When the same parties combined on a single slate for the 2015 election, the alliance secured 13 seats, making it the third biggest bloc in the Knesset at the time.

Disjointed list

The disintegration of the Joint List began in February when Taal’s Ahmad Tibi announced his party would run independently. Soon afterwards, the rest of the list fragmented.

As well as ideological differences, much of the infighting within the Joint List had centred around the allocation of Knesset seats to the constituent parties. The dismal showing in April, however, convinced the four parties of the need to reunite, which they eventually did.

“It was clear that our people punished us for splitting apart,” Haneen Zoabi, stepped away from national politics this year after a decade in the Knesset with the Balad party, told Al Jazeera.

Amjad Iraqi, a policy analyst at Al-Shabaka think-tank, told Al Jazeera “the parties realised early on that they had made a grave mistake by breaking up the List.”

In the days preceding the April vote, “party members were in panic trying to get Palestinian citizens out to vote”, he said. “Though the two slates managed to scrape past the threshold, the damage was evident,” he added.

But analysts and voters are sceptical as to whether the newly-reconstituted Joint List will repeat the success of 2015.

Ibrahim, from Nazareth, voted for Hadash-Taal in April and says he will vote for the Joint List this time, despite frustrations with recent events.

“I think everyone is disappointed with what happened,” the 33-year-old told Al Jazeera. “They should concentrate on actually representing us, instead of focusing on getting more seats for each party.”

“This is the last chance I will give them,” he said, adding that he did not expect them to get as many votes as in 2015.

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An Artist’s Ode to Al-Shabaka

The Palestinian artist Kamal Boullata has created a work of art dedicated to Al-Shabaka, the global Palestinian think tank. All proceeds of its sale are going to support our mission.

The artist dedicated this limited edition of a silkscreen print to Al-Shabaka because of his belief in our unique role in establishing a platform for solid Palestinian analysis and debate across borders and walls, helping to transform the difficulties of dispersal into an intellectual  force.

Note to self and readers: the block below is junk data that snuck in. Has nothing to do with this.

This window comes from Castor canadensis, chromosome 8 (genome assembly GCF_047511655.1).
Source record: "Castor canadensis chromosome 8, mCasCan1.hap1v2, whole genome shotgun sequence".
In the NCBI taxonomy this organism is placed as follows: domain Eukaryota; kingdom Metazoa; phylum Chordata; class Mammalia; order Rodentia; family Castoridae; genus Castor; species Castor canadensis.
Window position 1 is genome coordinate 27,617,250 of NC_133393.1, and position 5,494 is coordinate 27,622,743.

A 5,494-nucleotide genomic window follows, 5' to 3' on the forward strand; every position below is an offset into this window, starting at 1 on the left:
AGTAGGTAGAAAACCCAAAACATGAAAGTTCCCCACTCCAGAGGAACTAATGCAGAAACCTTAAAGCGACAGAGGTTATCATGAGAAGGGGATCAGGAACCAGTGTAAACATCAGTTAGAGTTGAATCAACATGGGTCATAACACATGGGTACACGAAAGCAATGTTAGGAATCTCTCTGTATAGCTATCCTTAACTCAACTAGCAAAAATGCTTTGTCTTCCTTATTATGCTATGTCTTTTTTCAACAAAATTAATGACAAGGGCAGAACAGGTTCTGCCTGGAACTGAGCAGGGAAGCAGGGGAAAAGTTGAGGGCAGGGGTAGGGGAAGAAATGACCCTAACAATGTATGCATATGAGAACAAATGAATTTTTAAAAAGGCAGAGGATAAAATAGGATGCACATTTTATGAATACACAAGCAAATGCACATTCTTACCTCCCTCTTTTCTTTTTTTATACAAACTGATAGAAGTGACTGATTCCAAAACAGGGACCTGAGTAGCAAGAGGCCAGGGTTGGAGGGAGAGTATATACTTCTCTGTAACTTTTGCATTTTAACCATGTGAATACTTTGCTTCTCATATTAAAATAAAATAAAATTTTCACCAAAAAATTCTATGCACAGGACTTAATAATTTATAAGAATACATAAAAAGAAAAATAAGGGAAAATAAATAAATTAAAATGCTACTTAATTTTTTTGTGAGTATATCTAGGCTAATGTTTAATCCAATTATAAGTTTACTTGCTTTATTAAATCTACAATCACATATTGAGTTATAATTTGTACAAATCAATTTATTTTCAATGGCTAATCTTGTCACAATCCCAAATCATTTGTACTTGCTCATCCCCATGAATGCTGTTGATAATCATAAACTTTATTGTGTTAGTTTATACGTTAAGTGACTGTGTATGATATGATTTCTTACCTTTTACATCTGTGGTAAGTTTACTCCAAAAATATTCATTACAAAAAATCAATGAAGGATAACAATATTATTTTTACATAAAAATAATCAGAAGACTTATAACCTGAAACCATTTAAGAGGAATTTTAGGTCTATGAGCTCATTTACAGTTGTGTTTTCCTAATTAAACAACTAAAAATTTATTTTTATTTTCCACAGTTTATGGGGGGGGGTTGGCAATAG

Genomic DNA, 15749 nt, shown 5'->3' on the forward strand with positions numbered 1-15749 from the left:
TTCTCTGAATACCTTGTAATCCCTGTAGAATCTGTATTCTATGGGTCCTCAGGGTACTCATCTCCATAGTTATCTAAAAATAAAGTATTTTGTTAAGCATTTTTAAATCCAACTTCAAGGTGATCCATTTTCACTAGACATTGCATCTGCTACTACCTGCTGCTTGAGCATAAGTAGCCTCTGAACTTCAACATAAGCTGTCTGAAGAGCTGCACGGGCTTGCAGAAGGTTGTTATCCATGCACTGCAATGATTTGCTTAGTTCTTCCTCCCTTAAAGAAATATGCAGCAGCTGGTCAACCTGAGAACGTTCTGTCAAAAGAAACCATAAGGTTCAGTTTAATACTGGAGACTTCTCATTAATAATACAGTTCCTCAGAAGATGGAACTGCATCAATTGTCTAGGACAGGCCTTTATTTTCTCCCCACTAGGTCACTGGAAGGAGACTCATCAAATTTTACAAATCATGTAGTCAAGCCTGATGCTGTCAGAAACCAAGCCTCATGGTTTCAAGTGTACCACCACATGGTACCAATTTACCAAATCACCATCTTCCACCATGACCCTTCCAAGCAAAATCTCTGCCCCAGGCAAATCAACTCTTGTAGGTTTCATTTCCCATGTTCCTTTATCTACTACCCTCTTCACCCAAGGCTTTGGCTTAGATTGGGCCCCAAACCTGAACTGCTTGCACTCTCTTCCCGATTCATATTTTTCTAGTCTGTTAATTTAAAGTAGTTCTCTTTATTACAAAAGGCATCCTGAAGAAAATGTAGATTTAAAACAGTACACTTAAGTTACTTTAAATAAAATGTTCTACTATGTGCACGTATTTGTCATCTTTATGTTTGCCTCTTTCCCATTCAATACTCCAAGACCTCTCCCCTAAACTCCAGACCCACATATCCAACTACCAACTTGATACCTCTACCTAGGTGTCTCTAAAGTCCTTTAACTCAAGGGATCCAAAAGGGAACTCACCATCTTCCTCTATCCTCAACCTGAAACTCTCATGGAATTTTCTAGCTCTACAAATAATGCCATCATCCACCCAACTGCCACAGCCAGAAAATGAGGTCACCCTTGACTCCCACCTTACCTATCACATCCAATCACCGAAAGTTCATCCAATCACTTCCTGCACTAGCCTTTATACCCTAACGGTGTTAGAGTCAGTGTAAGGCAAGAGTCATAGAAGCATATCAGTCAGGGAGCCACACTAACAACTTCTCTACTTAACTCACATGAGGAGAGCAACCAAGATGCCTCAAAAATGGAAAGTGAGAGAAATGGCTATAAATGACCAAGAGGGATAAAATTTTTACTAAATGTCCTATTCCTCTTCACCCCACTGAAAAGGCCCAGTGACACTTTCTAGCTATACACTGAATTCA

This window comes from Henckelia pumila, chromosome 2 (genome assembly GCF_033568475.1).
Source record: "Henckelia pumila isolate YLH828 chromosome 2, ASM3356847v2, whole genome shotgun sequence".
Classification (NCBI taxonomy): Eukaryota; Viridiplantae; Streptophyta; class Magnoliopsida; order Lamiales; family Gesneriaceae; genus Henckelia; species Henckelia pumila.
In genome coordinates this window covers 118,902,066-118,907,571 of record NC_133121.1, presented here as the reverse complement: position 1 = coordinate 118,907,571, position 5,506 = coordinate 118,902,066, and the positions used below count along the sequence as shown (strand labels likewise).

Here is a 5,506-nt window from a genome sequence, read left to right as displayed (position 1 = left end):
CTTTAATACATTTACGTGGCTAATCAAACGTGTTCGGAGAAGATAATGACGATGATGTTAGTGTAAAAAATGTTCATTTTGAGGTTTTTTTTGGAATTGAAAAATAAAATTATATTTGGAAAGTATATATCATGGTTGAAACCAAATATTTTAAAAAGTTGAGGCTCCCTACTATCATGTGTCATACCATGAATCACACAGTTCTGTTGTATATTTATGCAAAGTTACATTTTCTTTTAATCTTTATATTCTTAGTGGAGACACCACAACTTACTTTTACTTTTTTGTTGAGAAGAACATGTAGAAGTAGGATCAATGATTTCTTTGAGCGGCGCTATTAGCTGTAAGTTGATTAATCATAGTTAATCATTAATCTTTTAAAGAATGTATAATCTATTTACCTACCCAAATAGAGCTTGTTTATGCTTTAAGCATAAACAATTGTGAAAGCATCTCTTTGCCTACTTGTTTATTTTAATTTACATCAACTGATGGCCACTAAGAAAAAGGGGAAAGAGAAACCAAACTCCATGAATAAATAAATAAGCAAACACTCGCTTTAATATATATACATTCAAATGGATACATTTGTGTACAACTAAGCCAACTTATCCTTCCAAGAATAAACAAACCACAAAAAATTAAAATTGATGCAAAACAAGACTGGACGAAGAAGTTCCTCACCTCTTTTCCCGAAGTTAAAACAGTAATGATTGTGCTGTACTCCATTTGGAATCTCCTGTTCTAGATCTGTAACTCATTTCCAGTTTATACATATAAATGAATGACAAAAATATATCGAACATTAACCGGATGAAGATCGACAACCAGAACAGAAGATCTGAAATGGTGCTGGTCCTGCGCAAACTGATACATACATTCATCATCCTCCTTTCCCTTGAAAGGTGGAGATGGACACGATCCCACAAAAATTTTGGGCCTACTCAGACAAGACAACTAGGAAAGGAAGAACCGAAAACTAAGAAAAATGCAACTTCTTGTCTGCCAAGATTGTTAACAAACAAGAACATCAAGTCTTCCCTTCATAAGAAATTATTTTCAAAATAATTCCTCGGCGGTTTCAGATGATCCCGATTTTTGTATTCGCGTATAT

Titled Qasida, the print’s geometric components mirror the rhythmic structure of the classical Arabic ode. The silkscreen is hand-printed on acid-free MultiArt Silk, 400 gr. and produced in the studios of Martin Samuel in Berlin in a limited deluxe edition of 50, titled, dated, numbered and signed by the artist with 10 artist’s proofs noted in Roman numerals.  

To acquire a copy of this exclusive print please email [email protected]

About Kamal Boullata

The award-winning Palestinian artist and writer Kamal Boullata was born in Jerusalem. In her review of his book Palestinian Art From 1850 to the Present, the British art critic Jean Fisher wrote, “Kamal Boullata’s magnum opus stands alongside the works of Mahmoud Darwish and Edward Said as a testimony to a Palestinian generation that refused to relinquish its faith in a just and radical humanism.”

Public collections holding Kamal Boullata’s paintings, prints and artist books include the British Museum, London; the Museum of Modern and Contemporary Arab Art, Institut du Monde Arabe, Paris; Patronato de la Alhambra Islamic Museum, Granada; Khalid Shoman Foundation, Amman; New York Public Library, New York; Bibliothèque National de France, Paris; Bibliothèque Louis Notari, Monaco; Barjeel Art Foundation, Sharjah; Zimmerli Art Museum, Rudgers University, New Brunswick, NJ; Birzeit University Museum, Birzeit; Library of Congress, Washington, DC;  Centre Canadien d’Archtecture, Montreal.

About Al-Shabaka

Al-Shabaka: The Palestinian Policy Network was founded in 2009 and is an independent, non-profit 501(c)(3) organization. It draws upon the knowledge and experience of the Palestinian people, whether under occupation, in exile, or in Israel, so as to engage the broadest spectrum of perspectives in debate on policy and strategy to promote freedom, justice, and equality. It communicates its findings and recommendations to policymakers, civil society, and the media worldwide.